“I think I’ll go with you, Chancellor. I haven’t yet had the opportunity to inquire after Christian August’s health. As you know, he had trouble recovering from the pox that killed his father and brothers. Quite a crush here tonight, don’t you think?” Amalie took the chancellor’s arm and thought quickly. Oxenstierna’s care for the interest of the Swedish royal family was well known, but he would never have spoken for Gustavus Adolphus like that unless he really was certain that this was the Emperor’s decision. Had she just made a major mistake? It was too late to stop the letter.
“Quite so, My Lady. And talking about crushes, there seems to be quite a lot of soldiers gathering west of the proposed borders of Hesse-Kassel, so I’ve sent a message for your husband to remind him not to engage in any combat with the army of Essen presently occupying Düsseldorf. The emperor does not want a battle with Essen.”
“Oh, and does Gustavus Adolphus intend to donate to his good friend De Geer the entire lot of land once belonging to Johann the Insane — or just those areas the Americans tell us potentially forms the most important industrial area of Europe?” Amalie very nearly lost control of her temper to see the chancellor silently laughing at her. With Wolfgang gone — and Brandenburg turned traitor — Jülich, Berg, Cleve, Mark and all the smaller areas should be up for grab. And to be blocked by the emperor, who owned Hesse so much for all those years of faithful support! Making Hesse-Kassel the center of a USE province was not enough, when it included nothing but rural backwaters.
“Good evening, Amalie, Good evening, Chancellor. You look a bit out of temper, my dear.” Hedwig of Holstein-Gottorp leaned forward to brush a kiss on Amalie’s cheek, and just looking into the kind eyes of her old friend made Amalie calm down. Hedwig was a very nice woman, even if they might now be rivals. It should be possible to reach some kind of accommodation with her.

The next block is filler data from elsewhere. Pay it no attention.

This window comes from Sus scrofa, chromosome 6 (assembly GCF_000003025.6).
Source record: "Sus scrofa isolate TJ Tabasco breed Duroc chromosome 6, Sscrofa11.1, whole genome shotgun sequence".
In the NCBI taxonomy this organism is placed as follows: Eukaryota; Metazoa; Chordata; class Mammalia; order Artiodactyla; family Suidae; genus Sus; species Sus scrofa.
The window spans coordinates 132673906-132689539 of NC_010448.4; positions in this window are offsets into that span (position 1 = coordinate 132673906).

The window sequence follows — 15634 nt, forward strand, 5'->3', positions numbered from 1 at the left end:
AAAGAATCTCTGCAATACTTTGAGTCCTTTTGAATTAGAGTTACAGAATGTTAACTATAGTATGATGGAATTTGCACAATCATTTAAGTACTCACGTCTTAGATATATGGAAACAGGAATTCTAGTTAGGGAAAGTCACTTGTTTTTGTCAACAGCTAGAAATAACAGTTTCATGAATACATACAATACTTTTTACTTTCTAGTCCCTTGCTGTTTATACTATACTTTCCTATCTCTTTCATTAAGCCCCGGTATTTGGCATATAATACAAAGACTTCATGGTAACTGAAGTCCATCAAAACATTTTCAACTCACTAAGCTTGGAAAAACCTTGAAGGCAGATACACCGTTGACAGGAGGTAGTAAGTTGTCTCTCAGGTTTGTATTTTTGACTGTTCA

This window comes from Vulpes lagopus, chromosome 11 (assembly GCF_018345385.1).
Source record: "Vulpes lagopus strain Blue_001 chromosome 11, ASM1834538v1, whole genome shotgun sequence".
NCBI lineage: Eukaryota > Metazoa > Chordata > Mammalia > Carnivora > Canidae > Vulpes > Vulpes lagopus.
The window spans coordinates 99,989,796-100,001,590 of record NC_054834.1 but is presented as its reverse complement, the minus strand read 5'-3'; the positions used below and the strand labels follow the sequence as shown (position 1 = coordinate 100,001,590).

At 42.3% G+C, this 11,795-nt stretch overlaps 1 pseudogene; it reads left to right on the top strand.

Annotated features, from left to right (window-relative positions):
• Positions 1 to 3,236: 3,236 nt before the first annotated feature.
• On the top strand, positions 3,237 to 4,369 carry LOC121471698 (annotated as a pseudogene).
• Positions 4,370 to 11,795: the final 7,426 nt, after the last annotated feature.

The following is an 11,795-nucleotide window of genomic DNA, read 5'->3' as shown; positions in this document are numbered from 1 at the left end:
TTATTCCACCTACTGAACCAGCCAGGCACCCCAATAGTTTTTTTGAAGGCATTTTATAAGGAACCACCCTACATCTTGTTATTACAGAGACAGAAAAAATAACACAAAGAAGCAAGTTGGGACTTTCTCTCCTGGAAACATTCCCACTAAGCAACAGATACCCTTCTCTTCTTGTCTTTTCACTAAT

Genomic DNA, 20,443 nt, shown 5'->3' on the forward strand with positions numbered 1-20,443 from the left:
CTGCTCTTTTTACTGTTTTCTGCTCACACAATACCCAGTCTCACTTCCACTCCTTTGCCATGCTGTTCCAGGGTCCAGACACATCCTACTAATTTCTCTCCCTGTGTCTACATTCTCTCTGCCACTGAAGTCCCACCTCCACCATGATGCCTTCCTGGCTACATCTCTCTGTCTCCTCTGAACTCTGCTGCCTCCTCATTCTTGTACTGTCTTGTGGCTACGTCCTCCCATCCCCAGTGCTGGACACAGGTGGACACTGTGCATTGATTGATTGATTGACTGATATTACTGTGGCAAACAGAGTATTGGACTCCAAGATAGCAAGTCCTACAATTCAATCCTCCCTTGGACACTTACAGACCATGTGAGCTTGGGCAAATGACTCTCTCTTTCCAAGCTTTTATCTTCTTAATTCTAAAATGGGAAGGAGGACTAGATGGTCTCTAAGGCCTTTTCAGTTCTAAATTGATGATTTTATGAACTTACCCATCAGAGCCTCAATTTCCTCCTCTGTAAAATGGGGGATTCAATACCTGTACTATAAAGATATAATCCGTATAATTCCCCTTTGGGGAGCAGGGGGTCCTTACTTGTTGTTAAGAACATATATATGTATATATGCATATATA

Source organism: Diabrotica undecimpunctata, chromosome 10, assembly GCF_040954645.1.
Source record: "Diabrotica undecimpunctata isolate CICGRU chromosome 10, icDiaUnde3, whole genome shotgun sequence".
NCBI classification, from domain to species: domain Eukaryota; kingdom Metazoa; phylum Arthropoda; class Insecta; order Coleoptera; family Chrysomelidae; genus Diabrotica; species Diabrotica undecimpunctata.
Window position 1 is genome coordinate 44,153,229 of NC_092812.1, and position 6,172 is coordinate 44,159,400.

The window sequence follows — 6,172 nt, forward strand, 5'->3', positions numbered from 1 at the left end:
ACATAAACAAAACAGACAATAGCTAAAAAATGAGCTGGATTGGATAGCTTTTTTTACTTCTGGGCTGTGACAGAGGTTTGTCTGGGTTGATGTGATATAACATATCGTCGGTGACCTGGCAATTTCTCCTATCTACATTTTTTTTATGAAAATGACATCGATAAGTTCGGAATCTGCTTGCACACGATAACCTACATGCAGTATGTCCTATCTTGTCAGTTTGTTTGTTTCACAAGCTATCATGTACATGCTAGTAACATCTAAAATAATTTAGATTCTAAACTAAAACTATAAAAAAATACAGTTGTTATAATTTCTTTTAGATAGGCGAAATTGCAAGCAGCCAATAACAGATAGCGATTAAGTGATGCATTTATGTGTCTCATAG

“Good evening, Hedwig. I was just discussing the Jülich-Berg problem with the chancellor.” Amalie smiled. “I think he was needling me a bit. But, where do you stand my dear? Is Christian August well enough to handle that mess Wolfgang left behind?”
“A twelve year old, sickly boy?” Hedwig smiled wryly. “No, thank you. I may not have your interest in politics, Amalie, but I’m not a complete idiot. As soon as we got the information about the demise of both Wolfgang and his heir, I sat down and wrote a statement leaving all claims on behalf of my son to the emperor’s discretion.”
“I see.” Amalie looked up at the chancellor, whose eyes were still laughing in an otherwise completely somber face. “And do Wolfgang’s two other siblings agree with Hedwig, Chancellor?”